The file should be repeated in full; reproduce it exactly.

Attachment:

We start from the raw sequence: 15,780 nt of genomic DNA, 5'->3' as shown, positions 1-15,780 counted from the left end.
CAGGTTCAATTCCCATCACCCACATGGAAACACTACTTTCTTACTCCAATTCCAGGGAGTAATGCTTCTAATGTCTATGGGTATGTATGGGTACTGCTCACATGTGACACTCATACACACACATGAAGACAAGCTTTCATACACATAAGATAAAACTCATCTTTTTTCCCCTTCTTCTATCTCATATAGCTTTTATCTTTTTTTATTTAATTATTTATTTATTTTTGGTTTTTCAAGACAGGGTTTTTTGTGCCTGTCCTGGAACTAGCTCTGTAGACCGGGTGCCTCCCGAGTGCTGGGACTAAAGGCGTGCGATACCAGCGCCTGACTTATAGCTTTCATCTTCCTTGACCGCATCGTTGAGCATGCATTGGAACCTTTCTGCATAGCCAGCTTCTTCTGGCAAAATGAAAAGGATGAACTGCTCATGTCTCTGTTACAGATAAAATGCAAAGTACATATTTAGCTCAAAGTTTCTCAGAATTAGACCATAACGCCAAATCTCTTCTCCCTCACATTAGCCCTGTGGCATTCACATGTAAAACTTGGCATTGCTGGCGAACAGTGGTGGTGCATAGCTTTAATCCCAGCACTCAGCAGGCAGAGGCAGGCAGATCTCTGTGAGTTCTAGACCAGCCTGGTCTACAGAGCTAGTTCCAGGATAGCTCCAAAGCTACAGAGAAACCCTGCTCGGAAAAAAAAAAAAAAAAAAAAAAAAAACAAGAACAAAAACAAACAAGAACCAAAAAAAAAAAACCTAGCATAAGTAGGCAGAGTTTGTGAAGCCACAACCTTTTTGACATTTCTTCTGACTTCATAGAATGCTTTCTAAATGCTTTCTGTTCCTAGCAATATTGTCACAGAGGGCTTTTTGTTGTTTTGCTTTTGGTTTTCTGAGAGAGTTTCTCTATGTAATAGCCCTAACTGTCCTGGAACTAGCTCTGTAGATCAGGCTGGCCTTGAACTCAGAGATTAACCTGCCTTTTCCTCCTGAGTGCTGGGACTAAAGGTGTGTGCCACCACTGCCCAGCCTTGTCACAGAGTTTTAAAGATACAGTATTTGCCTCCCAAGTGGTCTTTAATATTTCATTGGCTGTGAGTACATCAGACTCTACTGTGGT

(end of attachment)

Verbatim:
We start from the raw sequence: 15,780 nt of genomic DNA, 5'->3' as shown, positions 1-15,780 counted from the left end.
CAGGTTCAATTCCCATCACCCACATGGAAACACTACTTTCTTACTCCAATTCCAGGGAGTAATGCTTCTAATGTCTATGGGTATGTATGGGTACTGCTCACATGTGACACTCATACACACACATGAAGACAAGCTTTCATACACATAAGATAAAACTCATCTTTTTTCCCCTTCTTCTATCTCATATAGCTTTTATCTTTTTTTATTTAATTATTTATTTATTTTTGGTTTTTCAAGACAGGGTTTTTTGTGCCTGTCCTGGAACTAGCTCTGTAGACCGGGTGCCTCCCGAGTGCTGGGACTAAAGGCGTGCGATACCAGCGCCTGACTTATAGCTTTCATCTTCCTTGACCGCATCGTTGAGCATGCATTGGAACCTTTCTGCATAGCCAGCTTCTTCTGGCAAAATGAAAAGGATGAACTGCTCATGTCTCTGTTACAGATAAAATGCAAAGTACATATTTAGCTCAAAGTTTCTCAGAATTAGACCATAACGCCAAATCTCTTCTCCCTCACATTAGCCCTGTGGCATTCACATGTAAAACTTGGCATTGCTGGCGAACAGTGGTGGTGCATAGCTTTAATCCCAGCACTCAGCAGGCAGAGGCAGGCAGATCTCTGTGAGTTCTAGACCAGCCTGGTCTACAGAGCTAGTTCCAGGATAGCTCCAAAGCTACAGAGAAACCCTGCTCGGAAAAAAAAAAAAAAAAAAAAAAAAAACAAGAACAAAAACAAACAAGAACCAAAAAAAAAAAACCTAGCATAAGTAGGCAGAGTTTGTGAAGCCACAACCTTTTTGACATTTCTTCTGACTTCATAGAATGCTTTCTAAATGCTTTCTGTTCCTAGCAATATTGTCACAGAGGGCTTTTTGTTGTTTTGCTTTTGGTTTTCTGAGAGAGTTTCTCTATGTAATAGCCCTAACTGTCCTGGAACTAGCTCTGTAGATCAGGCTGGCCTTGAACTCAGAGATTAACCTGCCTTTTCCTCCTGAGTGCTGGGACTAAAGGTGTGTGCCACCACTGCCCAGCCTTGTCACAGAGTTTTAAAGATACAGTATTTGCCTCCCAAGTGGTCTTTAATATTTCATTGGCTGTGAGTACATCAGACTCTACTGTGGT